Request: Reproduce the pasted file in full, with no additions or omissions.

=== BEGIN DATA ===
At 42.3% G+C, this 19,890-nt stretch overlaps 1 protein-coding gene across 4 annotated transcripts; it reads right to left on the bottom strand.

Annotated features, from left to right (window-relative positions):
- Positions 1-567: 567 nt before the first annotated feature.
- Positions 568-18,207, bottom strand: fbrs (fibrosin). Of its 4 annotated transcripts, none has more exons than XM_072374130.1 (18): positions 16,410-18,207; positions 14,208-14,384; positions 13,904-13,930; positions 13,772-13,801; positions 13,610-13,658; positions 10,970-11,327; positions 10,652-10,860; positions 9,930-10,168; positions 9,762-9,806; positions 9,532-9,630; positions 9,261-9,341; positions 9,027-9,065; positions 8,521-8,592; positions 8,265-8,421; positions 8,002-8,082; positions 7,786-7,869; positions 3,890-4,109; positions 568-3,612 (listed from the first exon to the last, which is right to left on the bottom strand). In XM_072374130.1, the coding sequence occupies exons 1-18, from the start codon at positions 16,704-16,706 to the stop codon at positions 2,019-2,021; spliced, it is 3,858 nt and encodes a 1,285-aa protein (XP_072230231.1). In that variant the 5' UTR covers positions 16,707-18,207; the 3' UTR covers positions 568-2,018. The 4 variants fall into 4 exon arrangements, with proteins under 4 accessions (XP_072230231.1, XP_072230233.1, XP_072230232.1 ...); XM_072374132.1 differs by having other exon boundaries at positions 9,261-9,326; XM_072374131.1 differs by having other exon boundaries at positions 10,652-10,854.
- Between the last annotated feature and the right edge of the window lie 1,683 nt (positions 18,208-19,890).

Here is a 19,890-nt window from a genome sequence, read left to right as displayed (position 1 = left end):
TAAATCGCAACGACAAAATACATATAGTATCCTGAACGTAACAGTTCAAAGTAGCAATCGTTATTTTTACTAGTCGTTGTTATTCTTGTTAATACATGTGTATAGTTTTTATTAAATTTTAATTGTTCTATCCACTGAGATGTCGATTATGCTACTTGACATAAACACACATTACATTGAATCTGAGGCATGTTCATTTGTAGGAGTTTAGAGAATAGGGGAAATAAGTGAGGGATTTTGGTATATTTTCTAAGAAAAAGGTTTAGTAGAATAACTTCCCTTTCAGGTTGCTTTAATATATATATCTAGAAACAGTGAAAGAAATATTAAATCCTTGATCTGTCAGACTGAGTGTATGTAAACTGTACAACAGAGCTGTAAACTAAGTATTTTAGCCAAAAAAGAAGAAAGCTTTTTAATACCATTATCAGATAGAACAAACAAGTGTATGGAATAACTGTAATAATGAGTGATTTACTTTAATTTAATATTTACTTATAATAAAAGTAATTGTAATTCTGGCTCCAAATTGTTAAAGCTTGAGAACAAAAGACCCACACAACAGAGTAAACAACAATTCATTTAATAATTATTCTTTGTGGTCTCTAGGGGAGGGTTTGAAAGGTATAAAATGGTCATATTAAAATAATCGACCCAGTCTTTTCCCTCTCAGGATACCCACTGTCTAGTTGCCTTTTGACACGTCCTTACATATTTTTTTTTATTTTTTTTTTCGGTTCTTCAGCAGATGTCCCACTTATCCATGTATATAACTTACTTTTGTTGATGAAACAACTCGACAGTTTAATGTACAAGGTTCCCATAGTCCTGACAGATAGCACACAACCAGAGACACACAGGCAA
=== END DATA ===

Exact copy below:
At 42.3% G+C, this 19,890-nt stretch overlaps 1 protein-coding gene across 4 annotated transcripts; it reads right to left on the bottom strand.

Annotated features, from left to right (window-relative positions):
- Positions 1-567: 567 nt before the first annotated feature.
- Positions 568-18,207, bottom strand: fbrs (fibrosin). Of its 4 annotated transcripts, none has more exons than XM_072374130.1 (18): positions 16,410-18,207; positions 14,208-14,384; positions 13,904-13,930; positions 13,772-13,801; positions 13,610-13,658; positions 10,970-11,327; positions 10,652-10,860; positions 9,930-10,168; positions 9,762-9,806; positions 9,532-9,630; positions 9,261-9,341; positions 9,027-9,065; positions 8,521-8,592; positions 8,265-8,421; positions 8,002-8,082; positions 7,786-7,869; positions 3,890-4,109; positions 568-3,612 (listed from the first exon to the last, which is right to left on the bottom strand). In XM_072374130.1, the coding sequence occupies exons 1-18, from the start codon at positions 16,704-16,706 to the stop codon at positions 2,019-2,021; spliced, it is 3,858 nt and encodes a 1,285-aa protein (XP_072230231.1). In that variant the 5' UTR covers positions 16,707-18,207; the 3' UTR covers positions 568-2,018. The 4 variants fall into 4 exon arrangements, with proteins under 4 accessions (XP_072230231.1, XP_072230233.1, XP_072230232.1 ...); XM_072374132.1 differs by having other exon boundaries at positions 9,261-9,326; XM_072374131.1 differs by having other exon boundaries at positions 10,652-10,854.
- Between the last annotated feature and the right edge of the window lie 1,683 nt (positions 18,208-19,890).

Here is a 19,890-nt window from a genome sequence, read left to right as displayed (position 1 = left end):
TAAATCGCAACGACAAAATACATATAGTATCCTGAACGTAACAGTTCAAAGTAGCAATCGTTATTTTTACTAGTCGTTGTTATTCTTGTTAATACATGTGTATAGTTTTTATTAAATTTTAATTGTTCTATCCACTGAGATGTCGATTATGCTACTTGACATAAACACACATTACATTGAATCTGAGGCATGTTCATTTGTAGGAGTTTAGAGAATAGGGGAAATAAGTGAGGGATTTTGGTATATTTTCTAAGAAAAAGGTTTAGTAGAATAACTTCCCTTTCAGGTTGCTTTAATATATATATCTAGAAACAGTGAAAGAAATATTAAATCCTTGATCTGTCAGACTGAGTGTATGTAAACTGTACAACAGAGCTGTAAACTAAGTATTTTAGCCAAAAAAGAAGAAAGCTTTTTAATACCATTATCAGATAGAACAAACAAGTGTATGGAATAACTGTAATAATGAGTGATTTACTTTAATTTAATATTTACTTATAATAAAAGTAATTGTAATTCTGGCTCCAAATTGTTAAAGCTTGAGAACAAAAGACCCACACAACAGAGTAAACAACAATTCATTTAATAATTATTCTTTGTGGTCTCTAGGGGAGGGTTTGAAAGGTATAAAATGGTCATATTAAAATAATCGACCCAGTCTTTTCCCTCTCAGGATACCCACTGTCTAGTTGCCTTTTGACACGTCCTTACATATTTTTTTTTATTTTTTTTTTCGGTTCTTCAGCAGATGTCCCACTTATCCATGTATATAACTTACTTTTGTTGATGAAACAACTCGACAGTTTAATGTACAAGGTTCCCATAGTCCTGACAGATAGCACACAACCAGAGACACACAGGCAA